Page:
Execution Problems Revive Talk of Using Firing Squads and the Electric Chair

The future of capital punishment could look a lot like its past

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Missouri currently has two options to carry out its death penalty: lethal injection and the gas chamber. But prison officials are struggling to obtain the drugs needed for lethal injections, and the state’s sole gas chamber is a defunct relic inside the vacated Missouri State Penitentiary, which is now a tourist attraction. So State Representative Rick Brattin came up with a solution: bring back firing squads.

He isn’t the only local legislator to entertain the idea. Wyoming State Senator Bruce Burns earlier this year announced his own bill to introduce firing squads, which have never been used in Wyoming. And in Virginia, Delegate Jackson Miller wants the state to be able to use the electric chair on condemned inmates if lethal injection drugs are unavailable.

These calls to return to abandoned forms of capital punishment come as many of the 32 states with the practice are encountering growing complications over performing executions. The latest occurred Jan. 16, when Ohio death row inmate Dennis McGuire reportedly gasped several times and made snoring and snorting noises during the prolonged process, which lasted almost 20 minutes. Ohio administered a two-drug combination – midazolam and hydromorphone – that had never been used before.

“I watched his stomach heave. I watched him try to sit up against the straps on the gurney. I watched him repeatedly clench his fist. It appeared to me he was fighting for his life but suffocating,” McGuire’s son, also named Dennis, who was present at the execution said at a press conference.  I can’t think of any other way to describe it than torture.”

McGuire’s family plans to sue the state for inflicting cruel and unusual punishment and a number of state legislators have since joined with the American Civil Liberties Union to urge Governor John Kasich to suspend executions in Ohio.

“This is not about Dennis McGuire, his terrible crimes, or the crimes of others who await execution on Death Row,” the ACLU wrote to Kasich. “It is about our duty as a society that sits in judgment of those who are convicted of crimes to treat them humanely and ensure their punishment does not violate the Constitution.”

(MORE:The Hidden Hand Squeezing Texas’ Supply of Execution Drugs)

Since 2010, states have had difficulty obtaining the drugs most often used in the standard three-drug lethal injection cocktail, notably sodium thiopental, because its sole U.S. maker stopped producing the drug. Many states turned to pentobarbital as an alternative, but European manufacturers soon refused to sell the drug to corrections departments for use in executions. That has forced many states to tinker with their lethal injection protocols, which in McGuire’s case meant an untested combination.

Now, some states are looking to older execution methods as both a back-up plan in case they run out of lethal injection drugs and as more humane alternatives.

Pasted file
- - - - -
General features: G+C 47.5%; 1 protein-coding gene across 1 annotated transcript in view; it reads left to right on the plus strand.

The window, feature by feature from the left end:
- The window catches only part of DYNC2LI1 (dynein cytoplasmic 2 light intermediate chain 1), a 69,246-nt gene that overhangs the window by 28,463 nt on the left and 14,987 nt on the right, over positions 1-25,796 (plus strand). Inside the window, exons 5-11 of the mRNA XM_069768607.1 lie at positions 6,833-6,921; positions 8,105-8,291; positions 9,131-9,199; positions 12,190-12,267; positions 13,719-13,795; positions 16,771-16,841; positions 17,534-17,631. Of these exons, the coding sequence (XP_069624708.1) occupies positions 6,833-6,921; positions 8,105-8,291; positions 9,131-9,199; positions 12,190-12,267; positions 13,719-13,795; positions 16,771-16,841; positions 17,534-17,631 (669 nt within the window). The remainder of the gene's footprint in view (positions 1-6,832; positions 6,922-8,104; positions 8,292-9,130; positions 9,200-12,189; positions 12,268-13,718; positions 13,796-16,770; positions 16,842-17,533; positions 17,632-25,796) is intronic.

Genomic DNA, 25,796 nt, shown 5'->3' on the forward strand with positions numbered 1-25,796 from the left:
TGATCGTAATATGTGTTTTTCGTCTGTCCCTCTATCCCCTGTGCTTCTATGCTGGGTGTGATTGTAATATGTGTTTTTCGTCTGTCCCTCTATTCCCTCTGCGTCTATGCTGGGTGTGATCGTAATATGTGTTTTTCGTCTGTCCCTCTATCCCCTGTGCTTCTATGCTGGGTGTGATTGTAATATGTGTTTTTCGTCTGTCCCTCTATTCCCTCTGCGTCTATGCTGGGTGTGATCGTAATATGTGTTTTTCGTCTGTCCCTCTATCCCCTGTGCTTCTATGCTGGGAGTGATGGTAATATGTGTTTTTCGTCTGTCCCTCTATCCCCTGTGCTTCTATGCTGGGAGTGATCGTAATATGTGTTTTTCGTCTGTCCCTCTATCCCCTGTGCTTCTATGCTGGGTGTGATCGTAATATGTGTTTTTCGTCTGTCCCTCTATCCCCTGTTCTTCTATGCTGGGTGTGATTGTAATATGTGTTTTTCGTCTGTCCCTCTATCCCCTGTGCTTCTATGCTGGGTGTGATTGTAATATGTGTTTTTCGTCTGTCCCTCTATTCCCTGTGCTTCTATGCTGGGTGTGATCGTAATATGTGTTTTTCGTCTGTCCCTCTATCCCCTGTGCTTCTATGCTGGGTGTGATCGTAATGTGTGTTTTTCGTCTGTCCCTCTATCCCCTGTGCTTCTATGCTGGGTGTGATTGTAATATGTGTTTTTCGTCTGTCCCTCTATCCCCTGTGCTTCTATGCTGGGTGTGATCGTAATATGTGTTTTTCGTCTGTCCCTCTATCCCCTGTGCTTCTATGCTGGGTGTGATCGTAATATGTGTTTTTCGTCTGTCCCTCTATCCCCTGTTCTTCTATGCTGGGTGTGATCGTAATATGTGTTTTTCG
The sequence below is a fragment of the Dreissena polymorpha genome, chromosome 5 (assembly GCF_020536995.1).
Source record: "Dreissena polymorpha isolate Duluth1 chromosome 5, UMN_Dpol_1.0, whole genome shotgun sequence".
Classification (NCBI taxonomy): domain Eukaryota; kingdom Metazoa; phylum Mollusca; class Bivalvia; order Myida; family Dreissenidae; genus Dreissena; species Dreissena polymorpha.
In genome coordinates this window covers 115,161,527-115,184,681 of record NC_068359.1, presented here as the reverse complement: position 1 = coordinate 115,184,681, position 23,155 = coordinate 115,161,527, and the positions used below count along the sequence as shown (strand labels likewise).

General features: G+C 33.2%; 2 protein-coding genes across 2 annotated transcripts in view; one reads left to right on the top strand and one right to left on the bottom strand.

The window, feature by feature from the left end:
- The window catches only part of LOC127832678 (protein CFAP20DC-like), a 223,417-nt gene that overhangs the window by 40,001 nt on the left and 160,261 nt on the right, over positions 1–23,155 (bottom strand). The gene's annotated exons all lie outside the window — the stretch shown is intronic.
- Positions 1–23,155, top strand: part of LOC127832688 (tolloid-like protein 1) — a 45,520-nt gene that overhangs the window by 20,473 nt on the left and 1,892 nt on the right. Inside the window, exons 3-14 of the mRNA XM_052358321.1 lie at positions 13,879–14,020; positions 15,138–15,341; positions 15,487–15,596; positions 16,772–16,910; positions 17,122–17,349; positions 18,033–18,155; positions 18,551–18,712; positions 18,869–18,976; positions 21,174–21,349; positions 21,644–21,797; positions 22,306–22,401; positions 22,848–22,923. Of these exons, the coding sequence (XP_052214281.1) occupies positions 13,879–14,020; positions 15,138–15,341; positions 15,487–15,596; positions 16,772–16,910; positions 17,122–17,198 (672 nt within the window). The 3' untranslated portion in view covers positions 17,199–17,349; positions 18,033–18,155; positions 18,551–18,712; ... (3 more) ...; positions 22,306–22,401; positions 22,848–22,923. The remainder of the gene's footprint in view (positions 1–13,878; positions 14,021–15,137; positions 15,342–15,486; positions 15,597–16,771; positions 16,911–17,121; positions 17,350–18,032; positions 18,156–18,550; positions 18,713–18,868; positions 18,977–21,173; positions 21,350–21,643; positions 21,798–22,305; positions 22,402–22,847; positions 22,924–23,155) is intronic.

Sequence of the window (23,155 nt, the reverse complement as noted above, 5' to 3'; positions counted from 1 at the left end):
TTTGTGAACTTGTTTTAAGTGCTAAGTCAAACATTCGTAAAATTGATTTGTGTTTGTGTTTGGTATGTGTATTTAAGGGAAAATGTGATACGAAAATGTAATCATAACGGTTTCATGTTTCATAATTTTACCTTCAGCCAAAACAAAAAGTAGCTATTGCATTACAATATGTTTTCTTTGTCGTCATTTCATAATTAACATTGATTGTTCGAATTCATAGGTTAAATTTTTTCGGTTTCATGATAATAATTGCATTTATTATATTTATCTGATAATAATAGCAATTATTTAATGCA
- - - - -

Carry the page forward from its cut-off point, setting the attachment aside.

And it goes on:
“I think it’s more inhumane to have someone strapped to a chair, watching a doctor poke them with a needle 10 times and then watch the drug flow down an IV to put them to sleep like a dog,” says Brattin, a Missouri Republican. “I’m sorry, I find that more inhumane versus a blindfold and your sentence being carried out by a firing squad.”

The state began using pentobarbital in a one-drug protocol in November 2013, but it’s unclear how much of the drug remains. Brattin’s bill would add firing squads made up of five law enforcement officers as an alternative to lethal injection. While Brattin’s bill has received some support from fellow Republicans, he’s also gotten some pushback — most notably from U.S. Sen. Claire McCaskill, a Missouri Democrat, who tweeted: “Not my state’s finest moment.”

In Wyoming, Burns, a Republican, says he recently discovered that the only alternative to lethal injection on the books in his state was the gas chamber, but Wyoming doesn’t have one that’s operational. ��The state of Wyoming doesn’t want a gas chamber,” he says. “The expense of building one would be problematic, and I consider it a much more gruesome form of death than a firing squad.”

(MORE: Ohio’s Lethal-Injection Experiment)

Burns, whose legislation that would make firing squads a secondary form of execution in the state, says his bill was triggered in part by watching the lethal injection problems play out around the U.S.

Miller, a Republican from Virginia, says his goal is to ensure that the state can electrocute prisoners if lethal injection drugs run dry. Currently, death row inmates can choose between lethal injection and electrocution. Virginia is one of just eight states that still uses the electric chair, but Miller wants the department of corrections to be able to override an inmate’s choice of lethal injection if execution drugs aren’t available. Last week, a House subcommittee approved the bill 4-1 while voting down another bill that would’ve outlawed the electric chair altogether.

“What we must do is revert to older methods that a company in Europe can’t stop and is still found to be constitutional,” he says. “And I believe that’s death by electrocution.”